Nearly 6 in 10 Hispanic adults have had a difficult time communicating with a healthcare provider because of a language or cultural barrier, and when they do they often turn to outside sources for help, according to a new study conducted by The Associated Press-NORC Center for Public Affairs Research.
The survey finds that half of those who have faced those barriers turned to a family member or to another health care provider for assistance. In addition, more than 1 in 4 looked to a translator, public resources in their community or online sources for help when they faced those issues.
Antonio Torres, 53, of Orlando, Florida, who is bilingual and legally blind, tells The AP he regularly struggles to understand the medical terms used by doctors and nurses.
“When I tell them I don’t understand them, they’ll bring someone over to speak to me in Spanish and I don’t understand them, either,” says Torres, who is Puerto Rican and was raised in New York. “We didn’t grow up speaking that formal Spanish, so I have no idea what they are saying.”
At times, Torres said he even gets medicine with his name misspelled on the bottle. “And I don’t know if I’m taking my medicine or someone else’s,” he said.
The language and cultural barriers in health care for Latinos are something advocates have been pointing out for years.
In 2014, for example, the Obama administration faced criticism following the rollout of the Spanish version of the federal health care website, CuidadoDeSalud.gov. The translations were so clunky and full of grammatical mistakes that critics say they must have been computer-generated. The website also translated “premium” into “prima,” the Spanish word more commonly used to mean a female cousin among Mexican-Americans and Mexican immigrants.
Along with communication challenges, many Hispanics are concerned about language or cultural accommodations for people in their community who seek long-term care services.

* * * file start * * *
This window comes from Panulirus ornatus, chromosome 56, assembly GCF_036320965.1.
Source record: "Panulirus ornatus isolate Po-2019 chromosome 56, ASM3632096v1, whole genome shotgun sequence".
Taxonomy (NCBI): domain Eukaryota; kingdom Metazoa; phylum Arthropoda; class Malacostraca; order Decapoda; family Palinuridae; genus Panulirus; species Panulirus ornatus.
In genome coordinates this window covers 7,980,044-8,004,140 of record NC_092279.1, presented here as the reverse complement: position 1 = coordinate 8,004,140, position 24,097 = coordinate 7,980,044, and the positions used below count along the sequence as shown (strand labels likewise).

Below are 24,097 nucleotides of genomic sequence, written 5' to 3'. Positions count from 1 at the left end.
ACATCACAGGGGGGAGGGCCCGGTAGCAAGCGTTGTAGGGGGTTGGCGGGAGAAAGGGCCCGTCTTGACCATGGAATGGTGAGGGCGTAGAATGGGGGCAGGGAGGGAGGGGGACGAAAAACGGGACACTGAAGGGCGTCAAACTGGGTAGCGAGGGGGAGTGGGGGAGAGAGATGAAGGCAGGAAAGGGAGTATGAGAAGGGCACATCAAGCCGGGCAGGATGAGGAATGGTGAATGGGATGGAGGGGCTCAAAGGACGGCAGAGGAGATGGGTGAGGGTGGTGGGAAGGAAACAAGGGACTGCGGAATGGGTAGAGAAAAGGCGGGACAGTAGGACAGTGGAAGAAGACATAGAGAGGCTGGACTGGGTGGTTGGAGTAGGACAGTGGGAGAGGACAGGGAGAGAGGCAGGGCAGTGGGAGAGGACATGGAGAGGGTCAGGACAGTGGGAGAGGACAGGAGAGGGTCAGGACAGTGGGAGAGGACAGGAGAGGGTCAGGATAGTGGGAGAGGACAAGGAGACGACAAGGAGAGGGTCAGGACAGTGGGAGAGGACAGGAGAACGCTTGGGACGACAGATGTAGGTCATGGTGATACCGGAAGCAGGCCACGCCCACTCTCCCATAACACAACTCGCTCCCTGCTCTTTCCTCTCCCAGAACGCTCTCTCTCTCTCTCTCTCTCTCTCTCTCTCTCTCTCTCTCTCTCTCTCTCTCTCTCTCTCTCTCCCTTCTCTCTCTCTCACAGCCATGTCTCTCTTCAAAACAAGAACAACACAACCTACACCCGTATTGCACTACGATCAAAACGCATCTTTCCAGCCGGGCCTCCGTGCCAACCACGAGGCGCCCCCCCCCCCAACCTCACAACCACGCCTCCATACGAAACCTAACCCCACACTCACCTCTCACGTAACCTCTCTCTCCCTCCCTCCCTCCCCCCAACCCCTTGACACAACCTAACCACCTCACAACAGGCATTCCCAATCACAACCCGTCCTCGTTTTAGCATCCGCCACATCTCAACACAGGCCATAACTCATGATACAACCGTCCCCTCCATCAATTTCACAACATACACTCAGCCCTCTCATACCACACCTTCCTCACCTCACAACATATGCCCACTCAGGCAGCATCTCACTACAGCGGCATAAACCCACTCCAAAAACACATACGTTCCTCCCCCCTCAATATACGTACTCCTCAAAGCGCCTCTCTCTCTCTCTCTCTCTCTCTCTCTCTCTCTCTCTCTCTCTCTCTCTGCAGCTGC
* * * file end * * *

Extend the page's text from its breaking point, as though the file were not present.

Fewer than half say it would be easy for older Latinos in their area to find a nursing home or assisted living facility with staff that speaks their language, or to find a home health aide who does. Even fewer — less than 3 in 10 — say the same about finding long-term care providers who can prepare the kind of food they are used to. Some have concerns about finding nursing homes and assisted-living facilities that will respect their religious or spiritual beliefs, though fewer have the same concern about home health aides.
Torres said he’s not confident he’ll find a culturally sensitive nursing home when he’s gets older. “I’d rather just live alone and poison myself by accident rather than stay in one of those homes right now,” he says.
Like other older Americans, many Hispanics age 40 and older expect to rely on government programs like Social Security, Medicare and Medicaid to pay for long-term care services, even though Medicare does not cover most nursing care or home health aides. But only about 2 in 10 think any of these programs will still be providing at least the same level of benefits five years from now. Just 15 percent of older Hispanics are very confident they will be able to pay for their own future long-term care needs.
The survey also finds that a large majority of older Hispanics are open to using at least one type of telemedicine to receive care, including phone consultations, text messages or video services like Skype, although older Hispanics are somewhat less likely than others in their age group to say they’d be comfortable using some types of telemedicine.
Gabriel Vargas, 41, of Lancaster, South Carolina, who is from Veracruz, Mexico, says he feels these resources in his area already were helping Latino residents. The growth of online options, he says, is breaking down the stigma held by Hispanics around regular checkups and preventative care.
“There’s a nonprofit group here that goes out of its way to help,” says Vargas, whose first language is Spanish. “Maybe 10 years ago, it was tough. But today I think it’s become easier.”